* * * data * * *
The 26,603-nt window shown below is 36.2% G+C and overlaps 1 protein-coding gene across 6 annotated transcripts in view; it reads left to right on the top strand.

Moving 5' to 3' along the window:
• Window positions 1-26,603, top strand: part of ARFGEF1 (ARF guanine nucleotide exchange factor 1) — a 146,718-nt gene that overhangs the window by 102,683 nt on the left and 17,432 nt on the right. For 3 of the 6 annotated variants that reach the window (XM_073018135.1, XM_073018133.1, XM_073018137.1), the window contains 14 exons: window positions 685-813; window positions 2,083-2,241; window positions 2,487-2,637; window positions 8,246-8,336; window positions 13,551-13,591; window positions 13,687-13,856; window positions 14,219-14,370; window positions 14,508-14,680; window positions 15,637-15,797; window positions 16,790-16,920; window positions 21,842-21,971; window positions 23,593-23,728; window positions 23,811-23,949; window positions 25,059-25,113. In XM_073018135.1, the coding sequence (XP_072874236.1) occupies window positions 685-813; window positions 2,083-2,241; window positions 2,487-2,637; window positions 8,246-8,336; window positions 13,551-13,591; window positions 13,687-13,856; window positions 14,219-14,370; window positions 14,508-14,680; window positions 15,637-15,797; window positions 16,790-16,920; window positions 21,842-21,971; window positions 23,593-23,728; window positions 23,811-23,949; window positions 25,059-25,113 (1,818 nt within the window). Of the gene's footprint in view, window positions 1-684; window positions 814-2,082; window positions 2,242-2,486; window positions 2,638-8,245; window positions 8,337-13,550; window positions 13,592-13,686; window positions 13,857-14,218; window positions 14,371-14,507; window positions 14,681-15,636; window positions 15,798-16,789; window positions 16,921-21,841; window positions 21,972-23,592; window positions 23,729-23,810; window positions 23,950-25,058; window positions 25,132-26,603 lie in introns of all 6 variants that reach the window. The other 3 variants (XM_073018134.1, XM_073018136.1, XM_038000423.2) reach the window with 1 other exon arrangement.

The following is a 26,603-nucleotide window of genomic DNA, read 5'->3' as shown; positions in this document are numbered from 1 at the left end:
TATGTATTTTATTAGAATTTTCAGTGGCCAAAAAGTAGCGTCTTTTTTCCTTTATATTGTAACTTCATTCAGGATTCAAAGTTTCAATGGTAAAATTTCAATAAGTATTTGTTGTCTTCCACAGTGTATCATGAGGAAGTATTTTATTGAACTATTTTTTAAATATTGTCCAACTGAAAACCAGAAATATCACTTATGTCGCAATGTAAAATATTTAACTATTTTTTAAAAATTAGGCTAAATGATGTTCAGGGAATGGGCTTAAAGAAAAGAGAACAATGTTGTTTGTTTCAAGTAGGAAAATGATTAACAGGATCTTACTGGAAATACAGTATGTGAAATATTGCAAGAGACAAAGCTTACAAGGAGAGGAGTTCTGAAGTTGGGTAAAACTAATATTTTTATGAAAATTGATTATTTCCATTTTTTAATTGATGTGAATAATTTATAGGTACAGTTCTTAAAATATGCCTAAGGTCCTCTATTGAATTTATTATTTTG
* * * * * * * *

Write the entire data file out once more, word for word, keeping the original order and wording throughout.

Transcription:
The 26,603-nt window shown below is 36.2% G+C and overlaps 1 protein-coding gene across 6 annotated transcripts in view; it reads left to right on the top strand.

Moving 5' to 3' along the window:
• Window positions 1-26,603, top strand: part of ARFGEF1 (ARF guanine nucleotide exchange factor 1) — a 146,718-nt gene that overhangs the window by 102,683 nt on the left and 17,432 nt on the right. For 3 of the 6 annotated variants that reach the window (XM_073018135.1, XM_073018133.1, XM_073018137.1), the window contains 14 exons: window positions 685-813; window positions 2,083-2,241; window positions 2,487-2,637; window positions 8,246-8,336; window positions 13,551-13,591; window positions 13,687-13,856; window positions 14,219-14,370; window positions 14,508-14,680; window positions 15,637-15,797; window positions 16,790-16,920; window positions 21,842-21,971; window positions 23,593-23,728; window positions 23,811-23,949; window positions 25,059-25,113. In XM_073018135.1, the coding sequence (XP_072874236.1) occupies window positions 685-813; window positions 2,083-2,241; window positions 2,487-2,637; window positions 8,246-8,336; window positions 13,551-13,591; window positions 13,687-13,856; window positions 14,219-14,370; window positions 14,508-14,680; window positions 15,637-15,797; window positions 16,790-16,920; window positions 21,842-21,971; window positions 23,593-23,728; window positions 23,811-23,949; window positions 25,059-25,113 (1,818 nt within the window). Of the gene's footprint in view, window positions 1-684; window positions 814-2,082; window positions 2,242-2,486; window positions 2,638-8,245; window positions 8,337-13,550; window positions 13,592-13,686; window positions 13,857-14,218; window positions 14,371-14,507; window positions 14,681-15,636; window positions 15,798-16,789; window positions 16,921-21,841; window positions 21,972-23,592; window positions 23,729-23,810; window positions 23,950-25,058; window positions 25,132-26,603 lie in introns of all 6 variants that reach the window. The other 3 variants (XM_073018134.1, XM_073018136.1, XM_038000423.2) reach the window with 1 other exon arrangement.

The following is a 26,603-nucleotide window of genomic DNA, read 5'->3' as shown; positions in this document are numbered from 1 at the left end:
TATGTATTTTATTAGAATTTTCAGTGGCCAAAAAGTAGCGTCTTTTTTCCTTTATATTGTAACTTCATTCAGGATTCAAAGTTTCAATGGTAAAATTTCAATAAGTATTTGTTGTCTTCCACAGTGTATCATGAGGAAGTATTTTATTGAACTATTTTTTAAATATTGTCCAACTGAAAACCAGAAATATCACTTATGTCGCAATGTAAAATATTTAACTATTTTTTAAAAATTAGGCTAAATGATGTTCAGGGAATGGGCTTAAAGAAAAGAGAACAATGTTGTTTGTTTCAAGTAGGAAAATGATTAACAGGATCTTACTGGAAATACAGTATGTGAAATATTGCAAGAGACAAAGCTTACAAGGAGAGGAGTTCTGAAGTTGGGTAAAACTAATATTTTTATGAAAATTGATTATTTCCATTTTTTAATTGATGTGAATAATTTATAGGTACAGTTCTTAAAATATGCCTAAGGTCCTCTATTGAATTTATTATTTTG